Students take to this exercise with enthusiasm.  They work hard to prepare their opening statements and the best teams create a unified message strategy so that even in the question and answer portion of the process all team members stay on point.  “Journalists” are often very tough in their questioning, as they are not concerned about hurting their fellow students grades since this activity is ungraded.  After each presentation we discuss the various effective crisis management techniques employed and how each team could have improved their crisis response.  Students learn to apply crisis management concepts to a realistic situation, and to think critically and evaluate various potential message strategies as both a creator and recipient.

Reflections

Raising the level of this assignment from a short individual assignment to a more comprehensive team assignment challenged the students a great deal.  Raising the level of the assignment forced students to apply what we study in class to a more realistic situation.  Students worked hard to put together their final products and presentation.  Using the rubrics was very helpful in terms of assessing the final products.  I was concerned that using multiple rubrics might be confusing but the rubrics allowed me to focus on different aspects of each team’s work and provide clear detailed feedback on their final product.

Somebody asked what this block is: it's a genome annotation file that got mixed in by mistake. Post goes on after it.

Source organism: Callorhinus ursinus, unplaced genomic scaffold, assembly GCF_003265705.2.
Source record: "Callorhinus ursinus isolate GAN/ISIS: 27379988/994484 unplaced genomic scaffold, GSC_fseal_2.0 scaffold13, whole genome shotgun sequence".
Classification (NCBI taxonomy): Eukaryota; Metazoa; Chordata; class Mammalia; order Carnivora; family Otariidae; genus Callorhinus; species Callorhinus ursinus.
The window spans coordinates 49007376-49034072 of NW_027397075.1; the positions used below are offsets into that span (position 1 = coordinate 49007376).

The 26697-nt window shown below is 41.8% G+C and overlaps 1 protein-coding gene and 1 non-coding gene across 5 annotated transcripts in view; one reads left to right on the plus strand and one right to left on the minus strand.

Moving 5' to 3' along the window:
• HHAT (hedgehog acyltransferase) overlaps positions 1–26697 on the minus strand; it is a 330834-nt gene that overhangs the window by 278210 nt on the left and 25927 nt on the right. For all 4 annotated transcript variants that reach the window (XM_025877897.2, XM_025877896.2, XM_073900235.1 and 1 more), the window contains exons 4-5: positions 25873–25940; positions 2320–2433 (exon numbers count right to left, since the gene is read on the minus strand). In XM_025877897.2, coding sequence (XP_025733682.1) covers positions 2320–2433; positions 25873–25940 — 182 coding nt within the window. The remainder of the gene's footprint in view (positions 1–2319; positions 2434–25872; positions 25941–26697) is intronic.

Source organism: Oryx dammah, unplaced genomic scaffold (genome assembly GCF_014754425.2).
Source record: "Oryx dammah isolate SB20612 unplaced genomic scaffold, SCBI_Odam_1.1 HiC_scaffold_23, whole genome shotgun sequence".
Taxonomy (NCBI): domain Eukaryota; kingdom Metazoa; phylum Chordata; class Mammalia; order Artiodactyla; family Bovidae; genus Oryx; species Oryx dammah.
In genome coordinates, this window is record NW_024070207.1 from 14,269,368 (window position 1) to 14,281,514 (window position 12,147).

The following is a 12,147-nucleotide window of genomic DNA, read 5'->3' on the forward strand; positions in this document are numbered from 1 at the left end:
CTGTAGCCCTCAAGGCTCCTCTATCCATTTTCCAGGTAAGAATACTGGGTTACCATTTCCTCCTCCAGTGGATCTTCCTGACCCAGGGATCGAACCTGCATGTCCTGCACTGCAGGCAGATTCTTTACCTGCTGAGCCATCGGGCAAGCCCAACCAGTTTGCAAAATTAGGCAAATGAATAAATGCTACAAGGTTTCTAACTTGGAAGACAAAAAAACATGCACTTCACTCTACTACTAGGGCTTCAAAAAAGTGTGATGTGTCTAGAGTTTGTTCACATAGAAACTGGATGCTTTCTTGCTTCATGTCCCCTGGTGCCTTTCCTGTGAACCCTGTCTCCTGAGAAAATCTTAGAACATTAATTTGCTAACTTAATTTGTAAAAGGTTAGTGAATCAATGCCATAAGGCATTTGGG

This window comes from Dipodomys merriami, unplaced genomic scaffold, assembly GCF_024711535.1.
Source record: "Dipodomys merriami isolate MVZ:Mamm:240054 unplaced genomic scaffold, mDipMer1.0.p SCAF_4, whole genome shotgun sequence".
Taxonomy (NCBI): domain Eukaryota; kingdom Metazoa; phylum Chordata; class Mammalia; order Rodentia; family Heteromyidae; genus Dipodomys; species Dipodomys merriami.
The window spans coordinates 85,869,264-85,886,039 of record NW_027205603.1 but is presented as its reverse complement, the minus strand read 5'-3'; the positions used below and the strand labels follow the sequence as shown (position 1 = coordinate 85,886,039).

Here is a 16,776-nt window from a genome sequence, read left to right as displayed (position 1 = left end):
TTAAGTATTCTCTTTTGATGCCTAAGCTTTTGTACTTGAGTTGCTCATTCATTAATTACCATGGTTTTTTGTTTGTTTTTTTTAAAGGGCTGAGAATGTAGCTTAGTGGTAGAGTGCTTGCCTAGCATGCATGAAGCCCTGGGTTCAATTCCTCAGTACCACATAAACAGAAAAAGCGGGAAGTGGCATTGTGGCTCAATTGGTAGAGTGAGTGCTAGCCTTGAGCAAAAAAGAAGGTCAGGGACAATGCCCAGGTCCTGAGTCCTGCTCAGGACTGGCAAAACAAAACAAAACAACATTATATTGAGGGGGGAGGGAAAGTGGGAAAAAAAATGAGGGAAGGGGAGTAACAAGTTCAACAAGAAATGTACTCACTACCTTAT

The rubrics also allowed the students to understand more specifically the learning outcomes that they were to demonstrate through their work.  By observing in-class teamwork meetings I was able to evaluate their collaborative learning.  They demonstrated civic learning through their various choices of topics.   Finally, I think including the oral communication rubric in the mix encouraged each team to thoroughly prepare for their presentations.  Often presentations can be an afterthought but final presentations for this project were more engaging and well prepared than typical final presentations.